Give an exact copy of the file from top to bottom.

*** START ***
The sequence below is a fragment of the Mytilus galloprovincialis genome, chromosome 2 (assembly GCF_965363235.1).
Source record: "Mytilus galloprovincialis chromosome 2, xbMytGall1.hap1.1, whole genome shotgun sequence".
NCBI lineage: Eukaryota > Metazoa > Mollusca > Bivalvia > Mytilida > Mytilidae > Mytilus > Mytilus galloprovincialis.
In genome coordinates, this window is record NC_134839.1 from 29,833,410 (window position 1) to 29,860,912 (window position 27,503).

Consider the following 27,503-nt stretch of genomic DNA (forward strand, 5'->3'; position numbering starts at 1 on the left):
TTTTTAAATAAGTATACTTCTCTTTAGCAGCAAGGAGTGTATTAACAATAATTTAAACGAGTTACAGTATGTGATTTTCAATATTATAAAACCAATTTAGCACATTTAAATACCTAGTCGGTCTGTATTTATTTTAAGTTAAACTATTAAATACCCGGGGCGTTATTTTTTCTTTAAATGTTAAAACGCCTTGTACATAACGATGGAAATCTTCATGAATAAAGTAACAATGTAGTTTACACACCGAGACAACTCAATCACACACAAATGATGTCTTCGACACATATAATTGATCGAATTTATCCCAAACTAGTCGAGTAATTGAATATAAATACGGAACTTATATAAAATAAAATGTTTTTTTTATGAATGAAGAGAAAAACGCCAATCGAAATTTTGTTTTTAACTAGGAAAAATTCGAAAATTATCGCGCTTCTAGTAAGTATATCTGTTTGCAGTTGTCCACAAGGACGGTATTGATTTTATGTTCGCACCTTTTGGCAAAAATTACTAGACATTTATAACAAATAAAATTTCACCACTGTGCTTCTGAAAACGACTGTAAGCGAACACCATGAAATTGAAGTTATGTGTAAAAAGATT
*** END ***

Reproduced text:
The sequence below is a fragment of the Mytilus galloprovincialis genome, chromosome 2 (assembly GCF_965363235.1).
Source record: "Mytilus galloprovincialis chromosome 2, xbMytGall1.hap1.1, whole genome shotgun sequence".
NCBI lineage: Eukaryota > Metazoa > Mollusca > Bivalvia > Mytilida > Mytilidae > Mytilus > Mytilus galloprovincialis.
In genome coordinates, this window is record NC_134839.1 from 29,833,410 (window position 1) to 29,860,912 (window position 27,503).

Consider the following 27,503-nt stretch of genomic DNA (forward strand, 5'->3'; position numbering starts at 1 on the left):
TTTTTAAATAAGTATACTTCTCTTTAGCAGCAAGGAGTGTATTAACAATAATTTAAACGAGTTACAGTATGTGATTTTCAATATTATAAAACCAATTTAGCACATTTAAATACCTAGTCGGTCTGTATTTATTTTAAGTTAAACTATTAAATACCCGGGGCGTTATTTTTTCTTTAAATGTTAAAACGCCTTGTACATAACGATGGAAATCTTCATGAATAAAGTAACAATGTAGTTTACACACCGAGACAACTCAATCACACACAAATGATGTCTTCGACACATATAATTGATCGAATTTATCCCAAACTAGTCGAGTAATTGAATATAAATACGGAACTTATATAAAATAAAATGTTTTTTTTATGAATGAAGAGAAAAACGCCAATCGAAATTTTGTTTTTAACTAGGAAAAATTCGAAAATTATCGCGCTTCTAGTAAGTATATCTGTTTGCAGTTGTCCACAAGGACGGTATTGATTTTATGTTCGCACCTTTTGGCAAAAATTACTAGACATTTATAACAAATAAAATTTCACCACTGTGCTTCTGAAAACGACTGTAAGCGAACACCATGAAATTGAAGTTATGTGTAAAAAGATT